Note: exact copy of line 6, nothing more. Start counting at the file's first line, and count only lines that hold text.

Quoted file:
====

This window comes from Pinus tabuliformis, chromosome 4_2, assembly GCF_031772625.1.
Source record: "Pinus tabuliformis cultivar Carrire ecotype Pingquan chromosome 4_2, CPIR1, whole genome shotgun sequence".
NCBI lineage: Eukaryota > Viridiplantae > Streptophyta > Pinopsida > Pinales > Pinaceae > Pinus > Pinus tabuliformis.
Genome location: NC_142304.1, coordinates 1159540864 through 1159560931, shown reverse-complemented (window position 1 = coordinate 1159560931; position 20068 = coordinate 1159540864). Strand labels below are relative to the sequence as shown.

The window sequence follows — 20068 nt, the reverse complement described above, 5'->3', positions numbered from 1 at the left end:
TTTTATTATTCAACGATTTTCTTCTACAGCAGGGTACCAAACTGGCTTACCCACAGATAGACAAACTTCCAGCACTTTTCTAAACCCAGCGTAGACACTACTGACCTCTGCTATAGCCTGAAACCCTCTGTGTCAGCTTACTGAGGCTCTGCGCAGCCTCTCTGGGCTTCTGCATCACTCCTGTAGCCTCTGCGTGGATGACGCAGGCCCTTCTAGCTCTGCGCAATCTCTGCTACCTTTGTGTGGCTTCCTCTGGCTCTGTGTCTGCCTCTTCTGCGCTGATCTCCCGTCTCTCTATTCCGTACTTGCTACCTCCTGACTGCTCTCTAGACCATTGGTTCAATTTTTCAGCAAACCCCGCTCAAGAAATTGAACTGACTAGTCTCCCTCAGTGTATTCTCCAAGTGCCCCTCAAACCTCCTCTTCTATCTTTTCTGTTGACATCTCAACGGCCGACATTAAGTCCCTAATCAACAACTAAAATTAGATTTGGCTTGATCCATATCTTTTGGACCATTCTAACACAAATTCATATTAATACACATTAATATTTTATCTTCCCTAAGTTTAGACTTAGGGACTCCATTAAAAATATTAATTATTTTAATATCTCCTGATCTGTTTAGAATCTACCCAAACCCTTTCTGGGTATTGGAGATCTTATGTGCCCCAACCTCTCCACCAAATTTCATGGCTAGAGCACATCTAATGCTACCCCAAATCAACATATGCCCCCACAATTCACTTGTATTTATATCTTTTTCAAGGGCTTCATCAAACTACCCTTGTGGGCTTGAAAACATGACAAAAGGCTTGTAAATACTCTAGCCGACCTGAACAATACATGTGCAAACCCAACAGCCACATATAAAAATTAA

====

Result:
TTTTATTATTCAACGATTTTCTTCTACAGCAGGGTACCAAACTGGCTTACCCACAGATAGACAAACTTCCAGCACTTTTCTAAACCCAGCGTAGACACTACTGACCTCTGCTATAGCCTGAAACCCTCTGTGTCAGCTTACTGAGGCTCTGCGCAGCCTCTCTGGGCTTCTGCATCACTCCTGTAGCCTCTGCGTGGATGACGCAGGCCCTTCTAGCTCTGCGCAATCTCTGCTACCTTTGTGTGGCTTCCTCTGGCTCTGTGTCTGCCTCTTCTGCGCTGATCTCCCGTCTCTCTATTCCGTACTTGCTACCTCCTGACTGCTCTCTAGACCATTGGTTCAATTTTTCAGCAAACCCCGCTCAAGAAATTGAACTGACTAGTCTCCCTCAGTGTATTCTCCAAGTGCCCCTCAAACCTCCTCTTCTATCTTTTCTGTTGACATCTCAACGGCCGACATTAAGTCCCTAATCAACAACTAAAATTAGATTTGGCTTGATCCATATCTTTTGGACCATTCTAACACAAATTCATATTAATACACATTAATATTTTATCTTCCCTAAGTTTAGACTTAGGGACTCCATTAAAAATATTAATTATTTTAATATCTCCTGATCTGTTTAGAATCTACCCAAACCCTTTCTGGGTATTGGAGATCTTATGTGCCCCAACCTCTCCACCAAATTTCATGGCTAGAGCACATCTAATGCTACCCCAAATCAACATATGCCCCCACAATTCACTTGTATTTATATCTTTTTCAAGGGCTTCATCAAACTACCCTTGTGGGCTTGAAAACATGACAAAAGGCTTGTAAATACTCTAGCCGACCTGAACAATACATGTGCAAACCCAACAGCCACATATAAAAATTAA